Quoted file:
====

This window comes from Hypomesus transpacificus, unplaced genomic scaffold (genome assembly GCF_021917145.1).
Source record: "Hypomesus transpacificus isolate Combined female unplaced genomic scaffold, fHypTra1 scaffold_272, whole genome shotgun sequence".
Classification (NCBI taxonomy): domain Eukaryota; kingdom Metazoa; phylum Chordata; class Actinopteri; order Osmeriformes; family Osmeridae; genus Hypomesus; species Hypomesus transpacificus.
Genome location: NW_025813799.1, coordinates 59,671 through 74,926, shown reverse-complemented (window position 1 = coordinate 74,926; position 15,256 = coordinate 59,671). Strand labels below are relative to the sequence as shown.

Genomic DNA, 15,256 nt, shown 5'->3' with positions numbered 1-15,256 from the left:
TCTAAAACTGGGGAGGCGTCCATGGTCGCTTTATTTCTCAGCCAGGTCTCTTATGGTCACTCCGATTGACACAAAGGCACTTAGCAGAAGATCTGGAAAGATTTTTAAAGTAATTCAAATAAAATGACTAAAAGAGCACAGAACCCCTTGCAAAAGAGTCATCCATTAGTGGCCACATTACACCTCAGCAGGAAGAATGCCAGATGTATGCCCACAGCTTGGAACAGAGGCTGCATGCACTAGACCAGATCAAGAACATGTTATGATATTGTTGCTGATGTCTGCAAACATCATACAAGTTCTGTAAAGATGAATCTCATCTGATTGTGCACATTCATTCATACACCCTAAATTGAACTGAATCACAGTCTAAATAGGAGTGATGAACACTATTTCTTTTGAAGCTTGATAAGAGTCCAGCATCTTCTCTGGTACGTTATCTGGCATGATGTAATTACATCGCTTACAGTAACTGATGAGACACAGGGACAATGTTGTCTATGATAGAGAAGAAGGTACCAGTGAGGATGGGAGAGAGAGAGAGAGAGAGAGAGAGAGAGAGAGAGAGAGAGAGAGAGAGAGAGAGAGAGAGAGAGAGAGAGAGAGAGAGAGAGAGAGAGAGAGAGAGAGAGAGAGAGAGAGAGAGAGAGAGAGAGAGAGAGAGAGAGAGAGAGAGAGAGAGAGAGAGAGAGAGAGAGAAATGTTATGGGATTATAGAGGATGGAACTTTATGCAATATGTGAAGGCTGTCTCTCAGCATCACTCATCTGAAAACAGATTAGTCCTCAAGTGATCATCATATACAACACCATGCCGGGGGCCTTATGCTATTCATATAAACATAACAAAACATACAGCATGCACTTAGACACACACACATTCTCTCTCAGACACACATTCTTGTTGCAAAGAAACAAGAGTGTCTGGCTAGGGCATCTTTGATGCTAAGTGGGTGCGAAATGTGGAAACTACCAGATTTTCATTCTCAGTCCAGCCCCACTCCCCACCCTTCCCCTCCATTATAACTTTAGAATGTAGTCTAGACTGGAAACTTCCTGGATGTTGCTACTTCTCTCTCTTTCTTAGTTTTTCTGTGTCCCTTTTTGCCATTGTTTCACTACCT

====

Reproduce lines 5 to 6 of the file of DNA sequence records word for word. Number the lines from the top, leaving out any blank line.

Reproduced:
Genomic DNA, 15,256 nt, shown 5'->3' with positions numbered 1-15,256 from the left:
TCTAAAACTGGGGAGGCGTCCATGGTCGCTTTATTTCTCAGCCAGGTCTCTTATGGTCACTCCGATTGACACAAAGGCACTTAGCAGAAGATCTGGAAAGATTTTTAAAGTAATTCAAATAAAATGACTAAAAGAGCACAGAACCCCTTGCAAAAGAGTCATCCATTAGTGGCCACATTACACCTCAGCAGGAAGAATGCCAGATGTATGCCCACAGCTTGGAACAGAGGCTGCATGCACTAGACCAGATCAAGAACATGTTATGATATTGTTGCTGATGTCTGCAAACATCATACAAGTTCTGTAAAGATGAATCTCATCTGATTGTGCACATTCATTCATACACCCTAAATTGAACTGAATCACAGTCTAAATAGGAGTGATGAACACTATTTCTTTTGAAGCTTGATAAGAGTCCAGCATCTTCTCTGGTACGTTATCTGGCATGATGTAATTACATCGCTTACAGTAACTGATGAGACACAGGGACAATGTTGTCTATGATAGAGAAGAAGGTACCAGTGAGGATGGGAGAGAGAGAGAGAGAGAGAGAGAGAGAGAGAGAGAGAGAGAGAGAGAGAGAGAGAGAGAGAGAGAGAGAGAGAGAGAGAGAGAGAGAGAGAGAGAGAGAGAGAGAGAGAGAGAGAGAGAGAGAGAGAGAGAGAGAGAGAGAGAGAGAGAGAGAGAGAGAGAGAGAGAAATGTTATGGGATTATAGAGGATGGAACTTTATGCAATATGTGAAGGCTGTCTCTCAGCATCACTCATCTGAAAACAGATTAGTCCTCAAGTGATCATCATATACAACACCATGCCGGGGGCCTTATGCTATTCATATAAACATAACAAAACATACAGCATGCACTTAGACACACACACATTCTCTCTCAGACACACATTCTTGTTGCAAAGAAACAAGAGTGTCTGGCTAGGGCATCTTTGATGCTAAGTGGGTGCGAAATGTGGAAACTACCAGATTTTCATTCTCAGTCCAGCCCCACTCCCCACCCTTCCCCTCCATTATAACTTTAGAATGTAGTCTAGACTGGAAACTTCCTGGATGTTGCTACTTCTCTCTCTTTCTTAGTTTTTCTGTGTCCCTTTTTGCCATTGTTTCACTACCT